The Orioles surprised fans by announcing a trade Wednesday night, sending Danny Valencia to Kansas City for David Lough. First of all, let’s not kid ourselves – these are two complimentary/role players, not impactful ones. This is nothing to get too excited about, either in celebration or criticism. I know what some of you are thinking: who is David Lough? So glad you asked, let’s take a look…
Lough has 400 major league plate appearances, upon which it’s tough judge how he will perform in the AL East. His 96 games in 2013 earned him a .286 BA and 8th place in AL Rookie of the Year voting. Looking at his four seasons in AAA (PCL), he put together a .295/.348/.474/.865 stat line. He shows impressive pop, but not home run power.
Lough has the speed to steal bases (though not always the savvy to keep a high SB rate), and is a plus defender at the corner outfield positions. He’s serviceable as a backup center fielder, but it is not his forte.
Meanwhile, Danny Valencia managed to resurrect his career in Baltimore as a part-time player, mashing left handed pitching, and serving as one of the few designated hitter candidates that could be trusted in the late portion of the 2013 season. After appearing in only 52 games in 2013, Valencia’s value to the Orioles in 2014 seemed to be on the rise, as he was a possible stopgap at third base until Manny Machado could return, and the club made no discernible effort to get a real DH.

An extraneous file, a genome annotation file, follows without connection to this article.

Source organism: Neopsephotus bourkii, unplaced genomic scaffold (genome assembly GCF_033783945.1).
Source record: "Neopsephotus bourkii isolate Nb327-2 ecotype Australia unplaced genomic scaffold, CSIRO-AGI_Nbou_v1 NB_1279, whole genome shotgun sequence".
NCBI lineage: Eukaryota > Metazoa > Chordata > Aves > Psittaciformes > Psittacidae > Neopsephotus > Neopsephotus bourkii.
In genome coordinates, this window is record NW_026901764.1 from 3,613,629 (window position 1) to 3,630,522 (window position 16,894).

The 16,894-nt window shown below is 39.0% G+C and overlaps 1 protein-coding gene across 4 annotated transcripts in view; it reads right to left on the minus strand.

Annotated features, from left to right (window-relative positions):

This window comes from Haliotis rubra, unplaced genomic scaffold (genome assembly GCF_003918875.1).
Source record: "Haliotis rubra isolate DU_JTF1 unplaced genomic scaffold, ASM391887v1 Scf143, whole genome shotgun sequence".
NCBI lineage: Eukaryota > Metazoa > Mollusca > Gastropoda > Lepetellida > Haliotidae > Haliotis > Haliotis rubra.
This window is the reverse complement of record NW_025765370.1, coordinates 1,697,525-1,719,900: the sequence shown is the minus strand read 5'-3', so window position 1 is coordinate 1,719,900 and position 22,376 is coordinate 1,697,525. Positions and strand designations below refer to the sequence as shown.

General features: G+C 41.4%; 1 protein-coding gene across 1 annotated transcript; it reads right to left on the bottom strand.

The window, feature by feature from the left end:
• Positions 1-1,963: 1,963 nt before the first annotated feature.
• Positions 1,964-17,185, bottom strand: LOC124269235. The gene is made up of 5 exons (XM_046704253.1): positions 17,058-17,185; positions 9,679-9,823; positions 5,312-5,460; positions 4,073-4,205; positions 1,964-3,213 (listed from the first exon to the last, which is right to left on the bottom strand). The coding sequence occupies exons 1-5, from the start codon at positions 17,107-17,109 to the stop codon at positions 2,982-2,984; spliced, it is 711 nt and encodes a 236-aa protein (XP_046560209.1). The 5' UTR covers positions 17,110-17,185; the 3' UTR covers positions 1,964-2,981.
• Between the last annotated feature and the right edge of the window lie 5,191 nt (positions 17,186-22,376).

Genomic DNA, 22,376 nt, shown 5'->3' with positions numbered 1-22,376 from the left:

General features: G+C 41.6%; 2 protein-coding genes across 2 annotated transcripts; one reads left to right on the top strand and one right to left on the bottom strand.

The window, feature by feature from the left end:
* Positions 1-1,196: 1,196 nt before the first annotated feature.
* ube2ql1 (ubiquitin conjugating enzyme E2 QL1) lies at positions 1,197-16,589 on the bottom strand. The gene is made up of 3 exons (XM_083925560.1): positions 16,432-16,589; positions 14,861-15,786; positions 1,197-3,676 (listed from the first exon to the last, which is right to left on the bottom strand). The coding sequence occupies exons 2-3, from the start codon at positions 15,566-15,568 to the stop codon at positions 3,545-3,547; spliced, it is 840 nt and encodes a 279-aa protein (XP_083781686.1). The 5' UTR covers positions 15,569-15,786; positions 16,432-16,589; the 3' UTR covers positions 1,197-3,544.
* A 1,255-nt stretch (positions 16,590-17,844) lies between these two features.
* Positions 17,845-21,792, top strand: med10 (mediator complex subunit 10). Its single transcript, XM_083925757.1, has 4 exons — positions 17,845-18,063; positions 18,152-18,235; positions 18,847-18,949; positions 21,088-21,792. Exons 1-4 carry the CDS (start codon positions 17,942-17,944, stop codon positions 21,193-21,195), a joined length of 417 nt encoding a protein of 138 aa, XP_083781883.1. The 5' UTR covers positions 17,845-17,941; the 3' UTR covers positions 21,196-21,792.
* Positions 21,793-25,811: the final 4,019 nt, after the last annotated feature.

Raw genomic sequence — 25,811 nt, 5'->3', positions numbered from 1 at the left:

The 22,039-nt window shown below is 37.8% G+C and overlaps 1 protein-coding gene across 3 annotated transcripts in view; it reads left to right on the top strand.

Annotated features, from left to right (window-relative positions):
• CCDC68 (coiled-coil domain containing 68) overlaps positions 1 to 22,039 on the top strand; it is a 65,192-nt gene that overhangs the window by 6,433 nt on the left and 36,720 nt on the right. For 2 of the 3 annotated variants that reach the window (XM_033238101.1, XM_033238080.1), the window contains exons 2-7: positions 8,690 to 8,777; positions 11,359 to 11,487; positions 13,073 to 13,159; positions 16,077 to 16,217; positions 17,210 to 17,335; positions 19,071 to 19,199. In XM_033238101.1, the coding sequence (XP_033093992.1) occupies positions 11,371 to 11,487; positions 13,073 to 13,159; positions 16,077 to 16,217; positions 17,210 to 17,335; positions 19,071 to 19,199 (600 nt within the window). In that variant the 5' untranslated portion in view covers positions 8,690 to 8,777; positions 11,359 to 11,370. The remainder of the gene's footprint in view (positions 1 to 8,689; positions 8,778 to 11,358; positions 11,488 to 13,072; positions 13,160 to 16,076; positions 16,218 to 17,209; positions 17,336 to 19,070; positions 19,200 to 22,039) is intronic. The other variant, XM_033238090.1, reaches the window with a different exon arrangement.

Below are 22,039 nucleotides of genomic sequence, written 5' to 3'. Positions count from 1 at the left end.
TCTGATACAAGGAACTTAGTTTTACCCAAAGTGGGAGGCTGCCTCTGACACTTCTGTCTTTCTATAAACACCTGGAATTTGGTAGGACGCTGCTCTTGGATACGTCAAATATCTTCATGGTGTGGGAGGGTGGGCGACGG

That’s what makes the trade a bit of a head scratcher. The Orioles gave up a marginally talented role player for a younger player who has the promise to become a solid major league player. At 27, his window would be short, but it’s a reasonable assumption of risk, given the cost.
So what the hell are we doing here?
Are the Orioles stockpiling unimpressive outfielders in the hope that one will stick when thrown against the wall? How will Lough be used? Will he even come north with the club in March? How will the team replace Valencia’s contributions?
One way that this move makes sense is if the Orioles have decided to have Nolan Reimold serve as the primary designated hitter, in an effort to keep him in the lineup as much as possible. That would allow Lough and Francisco Peguero to serve as the 3rd and 4th outfielders (someone has to win the battle in Spring Training, right?).
Who knows, maybe Dan Duquette has some plan that hasn’t fully played out, and Lough fits in even if a a more prominent player is brought in to man left field (hey, it could happen!). It’s also possible that, with the lack of a blockbuster move, Duquette will put a patchwork of secondary players together, and look for any leftover magic from the 2012 season.